“There’s nothing that stops anyone from going and trying to put sports betting on the ballot and letting commercial people do that. And the Seminoles acknowledged if that happens that doesn’t void the compact. They just don’t have to pay for the sports betting. So we could end up with not a monopoly if that’s what the voters decide.”

Fate of Seminole compact provisions could boost initiative

During the special session, lawmakers said they expected the compact’s sports betting model to be challenged in court. Sen. Travis Hutson even told colleagues that their legislative notes would end up being part of litigation.

An owner of Florida pari-mutuels filed the first lawsuit in federal court last week. The suit challenges the compact’s determination that wagers are placed at the location of the server violates the Indian Gaming Regulatory Act.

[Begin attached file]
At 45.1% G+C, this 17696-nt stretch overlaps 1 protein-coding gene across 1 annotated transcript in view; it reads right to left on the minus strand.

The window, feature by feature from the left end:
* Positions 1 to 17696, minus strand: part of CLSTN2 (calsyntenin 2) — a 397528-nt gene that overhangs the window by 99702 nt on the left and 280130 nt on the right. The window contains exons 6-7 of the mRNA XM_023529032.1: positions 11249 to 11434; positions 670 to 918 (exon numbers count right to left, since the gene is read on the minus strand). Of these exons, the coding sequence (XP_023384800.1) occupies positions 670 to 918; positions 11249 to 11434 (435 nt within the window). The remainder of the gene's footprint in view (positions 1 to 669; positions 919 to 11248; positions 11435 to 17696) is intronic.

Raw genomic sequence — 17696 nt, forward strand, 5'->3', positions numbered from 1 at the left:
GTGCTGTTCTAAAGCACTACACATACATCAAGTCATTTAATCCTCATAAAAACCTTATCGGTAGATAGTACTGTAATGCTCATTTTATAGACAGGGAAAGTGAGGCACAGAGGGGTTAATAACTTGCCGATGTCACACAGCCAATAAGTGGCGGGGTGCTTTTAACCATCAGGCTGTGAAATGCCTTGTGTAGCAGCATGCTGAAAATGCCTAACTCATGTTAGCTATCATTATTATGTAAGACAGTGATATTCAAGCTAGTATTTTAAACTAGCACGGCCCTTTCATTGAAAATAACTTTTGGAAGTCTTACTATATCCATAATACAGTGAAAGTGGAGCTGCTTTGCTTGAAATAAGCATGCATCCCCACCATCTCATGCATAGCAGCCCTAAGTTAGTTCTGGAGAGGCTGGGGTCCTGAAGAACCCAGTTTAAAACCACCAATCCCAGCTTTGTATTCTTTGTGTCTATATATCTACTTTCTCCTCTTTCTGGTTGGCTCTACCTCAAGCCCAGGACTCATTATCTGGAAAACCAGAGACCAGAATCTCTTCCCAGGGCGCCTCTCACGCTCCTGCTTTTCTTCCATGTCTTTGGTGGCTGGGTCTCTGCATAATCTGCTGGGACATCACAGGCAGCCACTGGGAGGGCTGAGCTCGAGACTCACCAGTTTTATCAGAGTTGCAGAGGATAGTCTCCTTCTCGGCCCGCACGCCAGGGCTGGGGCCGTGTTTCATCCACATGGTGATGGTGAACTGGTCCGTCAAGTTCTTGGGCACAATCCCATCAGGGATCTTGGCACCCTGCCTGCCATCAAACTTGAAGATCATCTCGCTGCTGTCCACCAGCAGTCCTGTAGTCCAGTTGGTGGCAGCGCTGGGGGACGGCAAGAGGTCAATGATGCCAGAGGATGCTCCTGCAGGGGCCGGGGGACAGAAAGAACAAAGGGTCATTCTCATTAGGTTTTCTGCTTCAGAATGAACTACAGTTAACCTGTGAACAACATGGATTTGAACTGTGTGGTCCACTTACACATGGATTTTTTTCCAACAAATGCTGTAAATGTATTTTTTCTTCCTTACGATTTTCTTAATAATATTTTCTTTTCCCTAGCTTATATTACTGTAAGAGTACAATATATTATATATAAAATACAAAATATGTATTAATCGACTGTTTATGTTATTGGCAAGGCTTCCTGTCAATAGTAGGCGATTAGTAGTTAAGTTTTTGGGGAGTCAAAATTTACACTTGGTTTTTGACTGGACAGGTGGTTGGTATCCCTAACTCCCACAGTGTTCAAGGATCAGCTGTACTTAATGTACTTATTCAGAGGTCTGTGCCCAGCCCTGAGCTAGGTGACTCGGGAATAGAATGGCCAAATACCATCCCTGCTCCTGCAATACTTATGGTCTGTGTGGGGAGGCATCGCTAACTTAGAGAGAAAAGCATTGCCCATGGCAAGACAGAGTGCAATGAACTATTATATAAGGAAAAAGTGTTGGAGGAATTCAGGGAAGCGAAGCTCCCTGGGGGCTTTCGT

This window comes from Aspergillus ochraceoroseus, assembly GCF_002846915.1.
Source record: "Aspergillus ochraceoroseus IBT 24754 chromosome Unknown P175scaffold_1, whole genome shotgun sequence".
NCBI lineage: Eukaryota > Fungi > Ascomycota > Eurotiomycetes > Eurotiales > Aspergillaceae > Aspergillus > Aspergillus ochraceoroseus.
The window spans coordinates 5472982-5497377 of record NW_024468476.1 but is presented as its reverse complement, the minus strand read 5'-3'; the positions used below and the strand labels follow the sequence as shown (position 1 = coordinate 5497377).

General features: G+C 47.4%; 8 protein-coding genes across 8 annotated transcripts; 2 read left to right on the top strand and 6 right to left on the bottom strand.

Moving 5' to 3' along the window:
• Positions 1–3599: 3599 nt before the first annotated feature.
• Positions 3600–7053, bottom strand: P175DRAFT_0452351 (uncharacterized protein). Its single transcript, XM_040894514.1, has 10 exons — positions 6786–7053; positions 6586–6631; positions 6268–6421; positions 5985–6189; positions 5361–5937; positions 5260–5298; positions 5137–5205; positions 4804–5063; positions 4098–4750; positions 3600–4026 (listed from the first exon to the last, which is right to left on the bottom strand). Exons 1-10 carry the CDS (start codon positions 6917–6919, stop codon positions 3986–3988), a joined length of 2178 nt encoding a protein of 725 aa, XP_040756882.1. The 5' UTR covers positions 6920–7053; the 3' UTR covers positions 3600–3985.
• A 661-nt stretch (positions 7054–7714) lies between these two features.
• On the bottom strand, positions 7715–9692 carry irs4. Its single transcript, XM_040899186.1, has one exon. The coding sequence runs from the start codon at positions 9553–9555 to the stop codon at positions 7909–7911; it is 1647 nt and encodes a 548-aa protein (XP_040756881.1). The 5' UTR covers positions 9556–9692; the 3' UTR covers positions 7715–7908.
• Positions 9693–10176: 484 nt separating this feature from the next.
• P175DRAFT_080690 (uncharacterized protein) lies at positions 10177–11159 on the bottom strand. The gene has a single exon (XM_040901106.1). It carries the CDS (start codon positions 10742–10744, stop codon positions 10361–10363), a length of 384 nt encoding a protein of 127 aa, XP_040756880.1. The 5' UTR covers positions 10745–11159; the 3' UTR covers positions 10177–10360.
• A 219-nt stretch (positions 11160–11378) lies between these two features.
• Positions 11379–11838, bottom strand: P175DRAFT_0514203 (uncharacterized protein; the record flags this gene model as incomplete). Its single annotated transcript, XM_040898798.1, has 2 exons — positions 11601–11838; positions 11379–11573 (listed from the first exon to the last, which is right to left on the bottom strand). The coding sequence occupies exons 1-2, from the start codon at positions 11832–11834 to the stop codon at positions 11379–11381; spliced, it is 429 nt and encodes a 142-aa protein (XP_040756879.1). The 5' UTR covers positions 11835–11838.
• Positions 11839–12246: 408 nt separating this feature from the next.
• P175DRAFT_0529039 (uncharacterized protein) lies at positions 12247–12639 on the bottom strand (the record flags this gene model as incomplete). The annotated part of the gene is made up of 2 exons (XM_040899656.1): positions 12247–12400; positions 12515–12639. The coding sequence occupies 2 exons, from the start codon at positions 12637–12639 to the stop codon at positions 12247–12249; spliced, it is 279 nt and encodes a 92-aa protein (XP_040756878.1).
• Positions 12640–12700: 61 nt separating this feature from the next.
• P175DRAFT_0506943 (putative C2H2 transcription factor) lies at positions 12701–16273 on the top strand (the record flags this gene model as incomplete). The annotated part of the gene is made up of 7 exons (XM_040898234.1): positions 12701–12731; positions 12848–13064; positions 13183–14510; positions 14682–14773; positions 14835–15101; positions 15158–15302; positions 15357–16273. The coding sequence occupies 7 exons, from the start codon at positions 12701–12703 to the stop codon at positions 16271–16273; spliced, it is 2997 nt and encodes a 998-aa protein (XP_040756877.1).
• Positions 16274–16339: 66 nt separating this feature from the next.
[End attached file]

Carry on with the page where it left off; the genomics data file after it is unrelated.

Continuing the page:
Additional lawsuits are expected, including on the state level. A group that backed Amendment 3 requiring that gambling expansions start with an initiative process and go in front of voters vowed to challenge the compact.

The compact also still needs federal approval from the US Department of Interior. The Bureau of Indian Affairs has 45 days to review the compact from when it was received June 21. That puts the deadline at Aug. 4.

If the online sports betting provisions of the compact are invalidated, Floridians will need another way to bet online. The initiative will be a ready alternative.

“It’s integral to the compact,” LaMarca said. “But if the feds come back and say that model doesn’t work or it doesn’t hold up in court, we need to find another way to do it, whether it’s a citizen’s initiative or another method.”

In such a case, LaMarca would prefer sports betting go through the legislature. He introduced a more open-market bill this year.

But there’s doubt as to whether the legislature can do sports betting after Amendment 3. And, under the initiative, the legislature would still be involved in deciding language for consumer protections and tax rate.

Sports betting initiative could bring more money

Many lawmakers at the special session lamented that Florida wasn’t getting enough money in return for the sports betting exclusivity given to the tribe.